While the Bisbee Daily Review, under any ownership, was loath to say anything good about strikes or unions, there was one time it did so gleefully – when the paper carriers for the archrival Bisbee Evening Miner went out on strike.
The Review reported Sept. 18, 1902 that “the first strike in the history of Bisbee is on. The smelter and mine continue to operate as usual. The stores are not closed and trains continue to run, but the delivery system of the Miner is sadly crippled.”
We can rest assured that the use of “sadly” was tongue in cheek.
“The Amalgamatedd Association of the Indepenent Order of Newspaper Carriers has walked out. Notice was served on the Miner management last evening and if you don’t get the Miner, you may know that the tie up is complete.”
The first issue was wages. The Miner paid $8 per month, while the Review paid $10, “but the Miner management claimed the Review carriers had to deliver more papers.”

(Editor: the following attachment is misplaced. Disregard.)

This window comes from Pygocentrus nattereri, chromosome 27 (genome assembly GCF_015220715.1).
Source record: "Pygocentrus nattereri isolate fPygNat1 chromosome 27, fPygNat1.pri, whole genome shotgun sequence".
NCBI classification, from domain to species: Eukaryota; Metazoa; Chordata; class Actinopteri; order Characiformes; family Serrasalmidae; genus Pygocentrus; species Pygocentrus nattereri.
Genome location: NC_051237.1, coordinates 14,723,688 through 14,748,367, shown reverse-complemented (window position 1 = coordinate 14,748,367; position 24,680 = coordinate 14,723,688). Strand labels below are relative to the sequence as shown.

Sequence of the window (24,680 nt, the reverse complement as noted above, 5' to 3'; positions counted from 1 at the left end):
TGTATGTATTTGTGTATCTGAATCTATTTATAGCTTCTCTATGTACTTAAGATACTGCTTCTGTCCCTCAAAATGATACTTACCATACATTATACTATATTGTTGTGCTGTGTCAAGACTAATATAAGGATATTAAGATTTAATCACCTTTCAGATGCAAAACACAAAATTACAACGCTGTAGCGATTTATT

Another issue, about which the Review was joyful, was that “the carriers object to bearing the burden of complaints made by subscribers along the routes owing to a dearth of news in the evening paper.”
Said the spokesman for the union of 9- to 16-year-olds: “We don’t work no more for the Miner until we get our rights. We don’t want to suppress the freedom of the press, and are willing to submit to arbitration, but the strike is on.”
In the next few days, I found no further references to this strike. Was it real? We’ll have to assume the paper printed the truth, at least their version of it.